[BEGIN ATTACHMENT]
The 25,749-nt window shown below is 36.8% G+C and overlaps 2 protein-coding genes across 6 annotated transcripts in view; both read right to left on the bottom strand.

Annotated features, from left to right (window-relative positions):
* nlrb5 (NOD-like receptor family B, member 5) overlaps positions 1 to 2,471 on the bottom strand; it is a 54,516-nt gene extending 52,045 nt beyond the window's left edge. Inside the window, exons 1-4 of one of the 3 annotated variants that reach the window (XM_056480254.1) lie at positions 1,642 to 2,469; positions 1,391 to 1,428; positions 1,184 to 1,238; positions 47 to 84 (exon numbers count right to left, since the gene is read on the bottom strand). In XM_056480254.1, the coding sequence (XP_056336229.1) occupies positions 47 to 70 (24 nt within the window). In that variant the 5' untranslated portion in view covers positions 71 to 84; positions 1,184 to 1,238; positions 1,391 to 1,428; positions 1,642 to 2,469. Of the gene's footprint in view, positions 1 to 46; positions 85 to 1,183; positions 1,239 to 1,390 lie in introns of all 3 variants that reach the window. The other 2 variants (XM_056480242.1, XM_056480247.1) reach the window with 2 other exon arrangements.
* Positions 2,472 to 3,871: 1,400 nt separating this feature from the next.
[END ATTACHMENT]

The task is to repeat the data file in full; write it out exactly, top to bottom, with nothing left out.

The 25,749-nt window shown below is 36.8% G+C and overlaps 2 protein-coding genes across 6 annotated transcripts in view; both read right to left on the bottom strand.

Annotated features, from left to right (window-relative positions):
* nlrb5 (NOD-like receptor family B, member 5) overlaps positions 1 to 2,471 on the bottom strand; it is a 54,516-nt gene extending 52,045 nt beyond the window's left edge. Inside the window, exons 1-4 of one of the 3 annotated variants that reach the window (XM_056480254.1) lie at positions 1,642 to 2,469; positions 1,391 to 1,428; positions 1,184 to 1,238; positions 47 to 84 (exon numbers count right to left, since the gene is read on the bottom strand). In XM_056480254.1, the coding sequence (XP_056336229.1) occupies positions 47 to 70 (24 nt within the window). In that variant the 5' untranslated portion in view covers positions 71 to 84; positions 1,184 to 1,238; positions 1,391 to 1,428; positions 1,642 to 2,469. Of the gene's footprint in view, positions 1 to 46; positions 85 to 1,183; positions 1,239 to 1,390 lie in introns of all 3 variants that reach the window. The other 2 variants (XM_056480242.1, XM_056480247.1) reach the window with 2 other exon arrangements.
* Positions 2,472 to 3,871: 1,400 nt separating this feature from the next.